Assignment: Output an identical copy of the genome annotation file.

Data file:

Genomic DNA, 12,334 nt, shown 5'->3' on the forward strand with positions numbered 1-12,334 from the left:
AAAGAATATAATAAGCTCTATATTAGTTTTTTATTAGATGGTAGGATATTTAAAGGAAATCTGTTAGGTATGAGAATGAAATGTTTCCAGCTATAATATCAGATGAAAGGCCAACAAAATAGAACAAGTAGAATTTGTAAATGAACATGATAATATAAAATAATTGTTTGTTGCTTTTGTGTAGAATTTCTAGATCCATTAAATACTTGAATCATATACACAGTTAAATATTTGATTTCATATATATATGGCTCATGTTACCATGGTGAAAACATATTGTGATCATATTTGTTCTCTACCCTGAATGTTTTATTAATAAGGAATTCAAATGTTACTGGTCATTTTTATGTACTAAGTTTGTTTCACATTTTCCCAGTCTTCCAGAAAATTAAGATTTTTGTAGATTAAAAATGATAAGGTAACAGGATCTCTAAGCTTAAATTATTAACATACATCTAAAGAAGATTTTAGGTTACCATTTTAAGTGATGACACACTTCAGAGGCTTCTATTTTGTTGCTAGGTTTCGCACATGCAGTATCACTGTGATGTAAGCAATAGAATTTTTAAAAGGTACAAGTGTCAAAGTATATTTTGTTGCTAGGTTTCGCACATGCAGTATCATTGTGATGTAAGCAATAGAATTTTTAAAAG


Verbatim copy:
Genomic DNA, 12,334 nt, shown 5'->3' on the forward strand with positions numbered 1-12,334 from the left:
AAAGAATATAATAAGCTCTATATTAGTTTTTTATTAGATGGTAGGATATTTAAAGGAAATCTGTTAGGTATGAGAATGAAATGTTTCCAGCTATAATATCAGATGAAAGGCCAACAAAATAGAACAAGTAGAATTTGTAAATGAACATGATAATATAAAATAATTGTTTGTTGCTTTTGTGTAGAATTTCTAGATCCATTAAATACTTGAATCATATACACAGTTAAATATTTGATTTCATATATATATGGCTCATGTTACCATGGTGAAAACATATTGTGATCATATTTGTTCTCTACCCTGAATGTTTTATTAATAAGGAATTCAAATGTTACTGGTCATTTTTATGTACTAAGTTTGTTTCACATTTTCCCAGTCTTCCAGAAAATTAAGATTTTTGTAGATTAAAAATGATAAGGTAACAGGATCTCTAAGCTTAAATTATTAACATACATCTAAAGAAGATTTTAGGTTACCATTTTAAGTGATGACACACTTCAGAGGCTTCTATTTTGTTGCTAGGTTTCGCACATGCAGTATCACTGTGATGTAAGCAATAGAATTTTTAAAAGGTACAAGTGTCAAAGTATATTTTGTTGCTAGGTTTCGCACATGCAGTATCATTGTGATGTAAGCAATAGAATTTTTAAAAG